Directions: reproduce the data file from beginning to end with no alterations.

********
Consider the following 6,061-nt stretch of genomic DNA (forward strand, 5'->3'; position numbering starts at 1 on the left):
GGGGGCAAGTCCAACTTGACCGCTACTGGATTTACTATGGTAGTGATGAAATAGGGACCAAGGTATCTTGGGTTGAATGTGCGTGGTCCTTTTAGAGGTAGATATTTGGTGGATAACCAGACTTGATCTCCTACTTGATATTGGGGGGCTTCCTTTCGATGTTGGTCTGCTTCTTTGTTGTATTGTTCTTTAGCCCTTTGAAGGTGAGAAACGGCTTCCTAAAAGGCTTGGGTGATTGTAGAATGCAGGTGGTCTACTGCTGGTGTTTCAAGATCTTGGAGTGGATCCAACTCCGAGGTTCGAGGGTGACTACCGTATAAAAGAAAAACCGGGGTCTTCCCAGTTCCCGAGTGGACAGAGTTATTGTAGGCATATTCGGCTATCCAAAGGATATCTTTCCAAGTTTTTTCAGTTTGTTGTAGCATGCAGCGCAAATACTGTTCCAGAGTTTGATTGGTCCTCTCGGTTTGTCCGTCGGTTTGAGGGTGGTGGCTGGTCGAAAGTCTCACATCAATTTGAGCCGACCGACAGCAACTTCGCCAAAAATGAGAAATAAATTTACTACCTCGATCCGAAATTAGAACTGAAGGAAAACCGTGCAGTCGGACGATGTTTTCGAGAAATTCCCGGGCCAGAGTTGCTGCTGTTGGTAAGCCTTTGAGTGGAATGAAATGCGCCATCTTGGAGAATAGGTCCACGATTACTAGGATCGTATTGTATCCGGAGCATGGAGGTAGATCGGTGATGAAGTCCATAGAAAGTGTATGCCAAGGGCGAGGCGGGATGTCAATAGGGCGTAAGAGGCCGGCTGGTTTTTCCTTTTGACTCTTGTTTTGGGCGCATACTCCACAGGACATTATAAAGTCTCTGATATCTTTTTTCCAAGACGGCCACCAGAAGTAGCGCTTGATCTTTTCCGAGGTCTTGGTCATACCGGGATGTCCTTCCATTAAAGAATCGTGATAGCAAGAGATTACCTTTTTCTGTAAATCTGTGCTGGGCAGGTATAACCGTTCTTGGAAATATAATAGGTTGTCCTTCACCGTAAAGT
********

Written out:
Consider the following 6,061-nt stretch of genomic DNA (forward strand, 5'->3'; position numbering starts at 1 on the left):
GGGGGCAAGTCCAACTTGACCGCTACTGGATTTACTATGGTAGTGATGAAATAGGGACCAAGGTATCTTGGGTTGAATGTGCGTGGTCCTTTTAGAGGTAGATATTTGGTGGATAACCAGACTTGATCTCCTACTTGATATTGGGGGGCTTCCTTTCGATGTTGGTCTGCTTCTTTGTTGTATTGTTCTTTAGCCCTTTGAAGGTGAGAAACGGCTTCCTAAAAGGCTTGGGTGATTGTAGAATGCAGGTGGTCTACTGCTGGTGTTTCAAGATCTTGGAGTGGATCCAACTCCGAGGTTCGAGGGTGACTACCGTATAAAAGAAAAACCGGGGTCTTCCCAGTTCCCGAGTGGACAGAGTTATTGTAGGCATATTCGGCTATCCAAAGGATATCTTTCCAAGTTTTTTCAGTTTGTTGTAGCATGCAGCGCAAATACTGTTCCAGAGTTTGATTGGTCCTCTCGGTTTGTCCGTCGGTTTGAGGGTGGTGGCTGGTCGAAAGTCTCACATCAATTTGAGCCGACCGACAGCAACTTCGCCAAAAATGAGAAATAAATTTACTACCTCGATCCGAAATTAGAACTGAAGGAAAACCGTGCAGTCGGACGATGTTTTCGAGAAATTCCCGGGCCAGAGTTGCTGCTGTTGGTAAGCCTTTGAGTGGAATGAAATGCGCCATCTTGGAGAATAGGTCCACGATTACTAGGATCGTATTGTATCCGGAGCATGGAGGTAGATCGGTGATGAAGTCCATAGAAAGTGTATGCCAAGGGCGAGGCGGGATGTCAATAGGGCGTAAGAGGCCGGCTGGTTTTTCCTTTTGACTCTTGTTTTGGGCGCATACTCCACAGGACATTATAAAGTCTCTGATATCTTTTTTCCAAGACGGCCACCAGAAGTAGCGCTTGATCTTTTCCGAGGTCTTGGTCATACCGGGATGTCCTTCCATTAAAGAATCGTGATAGCAAGAGATTACCTTTTTCTGTAAATCTGTGCTGGGCAGGTATAACCGTTCTTGGAAATATAATAGGTTGTCCTTCACCGTAAAGT